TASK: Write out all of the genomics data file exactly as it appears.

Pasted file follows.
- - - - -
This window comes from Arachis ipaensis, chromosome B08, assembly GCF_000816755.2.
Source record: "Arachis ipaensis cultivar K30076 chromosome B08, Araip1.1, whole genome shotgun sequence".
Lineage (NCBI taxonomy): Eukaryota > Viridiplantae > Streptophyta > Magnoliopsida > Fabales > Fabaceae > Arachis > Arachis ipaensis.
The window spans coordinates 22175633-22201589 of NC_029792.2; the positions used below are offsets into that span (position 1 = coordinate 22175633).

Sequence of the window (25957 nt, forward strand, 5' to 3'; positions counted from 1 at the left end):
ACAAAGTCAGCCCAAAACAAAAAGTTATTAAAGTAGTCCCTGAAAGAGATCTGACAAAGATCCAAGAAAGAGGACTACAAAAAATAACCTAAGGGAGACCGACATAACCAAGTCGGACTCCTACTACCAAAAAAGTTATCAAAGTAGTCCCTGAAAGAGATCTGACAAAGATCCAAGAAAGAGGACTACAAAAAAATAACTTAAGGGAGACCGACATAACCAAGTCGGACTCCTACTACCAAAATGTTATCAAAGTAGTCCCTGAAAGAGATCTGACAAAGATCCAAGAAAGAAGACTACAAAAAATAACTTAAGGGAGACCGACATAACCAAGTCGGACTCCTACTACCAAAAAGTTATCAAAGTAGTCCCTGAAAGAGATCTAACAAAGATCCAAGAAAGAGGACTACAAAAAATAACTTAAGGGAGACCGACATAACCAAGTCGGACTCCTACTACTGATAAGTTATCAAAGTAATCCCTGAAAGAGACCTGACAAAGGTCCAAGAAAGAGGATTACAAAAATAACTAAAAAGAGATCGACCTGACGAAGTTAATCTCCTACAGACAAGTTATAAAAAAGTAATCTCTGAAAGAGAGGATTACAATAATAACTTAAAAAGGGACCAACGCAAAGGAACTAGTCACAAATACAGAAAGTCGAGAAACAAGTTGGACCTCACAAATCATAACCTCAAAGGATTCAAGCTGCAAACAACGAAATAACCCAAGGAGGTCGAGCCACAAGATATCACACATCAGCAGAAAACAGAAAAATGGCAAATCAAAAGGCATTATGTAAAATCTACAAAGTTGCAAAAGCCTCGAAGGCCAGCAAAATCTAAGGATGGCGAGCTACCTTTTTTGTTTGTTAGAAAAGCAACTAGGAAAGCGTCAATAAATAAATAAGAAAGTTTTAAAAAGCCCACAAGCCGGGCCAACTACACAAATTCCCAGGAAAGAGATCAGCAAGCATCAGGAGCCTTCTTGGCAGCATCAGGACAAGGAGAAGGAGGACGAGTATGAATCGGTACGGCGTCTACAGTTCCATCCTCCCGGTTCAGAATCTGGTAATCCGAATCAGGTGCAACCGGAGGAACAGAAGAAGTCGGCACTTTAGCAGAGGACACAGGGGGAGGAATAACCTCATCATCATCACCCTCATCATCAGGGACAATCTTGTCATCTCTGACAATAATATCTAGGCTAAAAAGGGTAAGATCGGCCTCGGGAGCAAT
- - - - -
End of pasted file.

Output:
This window comes from Arachis ipaensis, chromosome B08, assembly GCF_000816755.2.
Source record: "Arachis ipaensis cultivar K30076 chromosome B08, Araip1.1, whole genome shotgun sequence".
Lineage (NCBI taxonomy): Eukaryota > Viridiplantae > Streptophyta > Magnoliopsida > Fabales > Fabaceae > Arachis > Arachis ipaensis.
The window spans coordinates 22175633-22201589 of NC_029792.2; the positions used below are offsets into that span (position 1 = coordinate 22175633).

Sequence of the window (25957 nt, forward strand, 5' to 3'; positions counted from 1 at the left end):
ACAAAGTCAGCCCAAAACAAAAAGTTATTAAAGTAGTCCCTGAAAGAGATCTGACAAAGATCCAAGAAAGAGGACTACAAAAAATAACCTAAGGGAGACCGACATAACCAAGTCGGACTCCTACTACCAAAAAAGTTATCAAAGTAGTCCCTGAAAGAGATCTGACAAAGATCCAAGAAAGAGGACTACAAAAAAATAACTTAAGGGAGACCGACATAACCAAGTCGGACTCCTACTACCAAAATGTTATCAAAGTAGTCCCTGAAAGAGATCTGACAAAGATCCAAGAAAGAAGACTACAAAAAATAACTTAAGGGAGACCGACATAACCAAGTCGGACTCCTACTACCAAAAAGTTATCAAAGTAGTCCCTGAAAGAGATCTAACAAAGATCCAAGAAAGAGGACTACAAAAAATAACTTAAGGGAGACCGACATAACCAAGTCGGACTCCTACTACTGATAAGTTATCAAAGTAATCCCTGAAAGAGACCTGACAAAGGTCCAAGAAAGAGGATTACAAAAATAACTAAAAAGAGATCGACCTGACGAAGTTAATCTCCTACAGACAAGTTATAAAAAAGTAATCTCTGAAAGAGAGGATTACAATAATAACTTAAAAAGGGACCAACGCAAAGGAACTAGTCACAAATACAGAAAGTCGAGAAACAAGTTGGACCTCACAAATCATAACCTCAAAGGATTCAAGCTGCAAACAACGAAATAACCCAAGGAGGTCGAGCCACAAGATATCACACATCAGCAGAAAACAGAAAAATGGCAAATCAAAAGGCATTATGTAAAATCTACAAAGTTGCAAAAGCCTCGAAGGCCAGCAAAATCTAAGGATGGCGAGCTACCTTTTTTGTTTGTTAGAAAAGCAACTAGGAAAGCGTCAATAAATAAATAAGAAAGTTTTAAAAAGCCCACAAGCCGGGCCAACTACACAAATTCCCAGGAAAGAGATCAGCAAGCATCAGGAGCCTTCTTGGCAGCATCAGGACAAGGAGAAGGAGGACGAGTATGAATCGGTACGGCGTCTACAGTTCCATCCTCCCGGTTCAGAATCTGGTAATCCGAATCAGGTGCAACCGGAGGAACAGAAGAAGTCGGCACTTTAGCAGAGGACACAGGGGGAGGAATAACCTCATCATCATCACCCTCATCATCAGGGACAATCTTGTCATCTCTGACAATAATATCTAGGCTAAAAAGGGTAAGATCGGCCTCGGGAGCAAT